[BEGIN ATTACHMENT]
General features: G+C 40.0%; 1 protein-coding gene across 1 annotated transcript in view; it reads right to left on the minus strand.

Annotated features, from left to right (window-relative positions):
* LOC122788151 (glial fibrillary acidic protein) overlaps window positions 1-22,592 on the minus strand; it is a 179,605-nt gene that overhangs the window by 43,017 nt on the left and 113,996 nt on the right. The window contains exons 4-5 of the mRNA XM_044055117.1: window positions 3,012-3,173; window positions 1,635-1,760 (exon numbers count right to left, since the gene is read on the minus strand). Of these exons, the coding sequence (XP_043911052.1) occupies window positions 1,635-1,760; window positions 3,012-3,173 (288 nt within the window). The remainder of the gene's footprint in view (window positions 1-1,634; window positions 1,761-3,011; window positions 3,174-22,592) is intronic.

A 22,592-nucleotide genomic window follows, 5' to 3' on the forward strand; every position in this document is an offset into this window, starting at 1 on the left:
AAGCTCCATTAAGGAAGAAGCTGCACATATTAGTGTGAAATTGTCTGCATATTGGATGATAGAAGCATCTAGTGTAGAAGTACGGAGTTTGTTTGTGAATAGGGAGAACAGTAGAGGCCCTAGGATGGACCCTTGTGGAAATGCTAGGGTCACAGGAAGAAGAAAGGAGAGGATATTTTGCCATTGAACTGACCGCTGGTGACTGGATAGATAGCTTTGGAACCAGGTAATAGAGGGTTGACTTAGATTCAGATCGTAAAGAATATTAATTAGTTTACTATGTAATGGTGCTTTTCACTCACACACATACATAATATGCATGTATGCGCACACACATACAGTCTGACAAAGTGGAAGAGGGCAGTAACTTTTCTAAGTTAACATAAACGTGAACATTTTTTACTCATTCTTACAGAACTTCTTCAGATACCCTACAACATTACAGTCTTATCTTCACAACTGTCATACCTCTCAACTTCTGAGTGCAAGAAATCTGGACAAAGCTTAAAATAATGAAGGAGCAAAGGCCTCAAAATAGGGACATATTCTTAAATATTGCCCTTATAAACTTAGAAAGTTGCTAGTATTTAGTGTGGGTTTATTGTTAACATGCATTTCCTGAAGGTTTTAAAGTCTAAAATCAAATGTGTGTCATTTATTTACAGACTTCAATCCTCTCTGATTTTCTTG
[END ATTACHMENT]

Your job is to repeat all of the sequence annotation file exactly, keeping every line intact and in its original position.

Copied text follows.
General features: G+C 40.0%; 1 protein-coding gene across 1 annotated transcript in view; it reads right to left on the minus strand.

Annotated features, from left to right (window-relative positions):
* LOC122788151 (glial fibrillary acidic protein) overlaps window positions 1-22,592 on the minus strand; it is a 179,605-nt gene that overhangs the window by 43,017 nt on the left and 113,996 nt on the right. The window contains exons 4-5 of the mRNA XM_044055117.1: window positions 3,012-3,173; window positions 1,635-1,760 (exon numbers count right to left, since the gene is read on the minus strand). Of these exons, the coding sequence (XP_043911052.1) occupies window positions 1,635-1,760; window positions 3,012-3,173 (288 nt within the window). The remainder of the gene's footprint in view (window positions 1-1,634; window positions 1,761-3,011; window positions 3,174-22,592) is intronic.

A 22,592-nucleotide genomic window follows, 5' to 3' on the forward strand; every position in this document is an offset into this window, starting at 1 on the left:
AAGCTCCATTAAGGAAGAAGCTGCACATATTAGTGTGAAATTGTCTGCATATTGGATGATAGAAGCATCTAGTGTAGAAGTACGGAGTTTGTTTGTGAATAGGGAGAACAGTAGAGGCCCTAGGATGGACCCTTGTGGAAATGCTAGGGTCACAGGAAGAAGAAAGGAGAGGATATTTTGCCATTGAACTGACCGCTGGTGACTGGATAGATAGCTTTGGAACCAGGTAATAGAGGGTTGACTTAGATTCAGATCGTAAAGAATATTAATTAGTTTACTATGTAATGGTGCTTTTCACTCACACACATACATAATATGCATGTATGCGCACACACATACAGTCTGACAAAGTGGAAGAGGGCAGTAACTTTTCTAAGTTAACATAAACGTGAACATTTTTTACTCATTCTTACAGAACTTCTTCAGATACCCTACAACATTACAGTCTTATCTTCACAACTGTCATACCTCTCAACTTCTGAGTGCAAGAAATCTGGACAAAGCTTAAAATAATGAAGGAGCAAAGGCCTCAAAATAGGGACATATTCTTAAATATTGCCCTTATAAACTTAGAAAGTTGCTAGTATTTAGTGTGGGTTTATTGTTAACATGCATTTCCTGAAGGTTTTAAAGTCTAAAATCAAATGTGTGTCATTTATTTACAGACTTCAATCCTCTCTGATTTTCTTG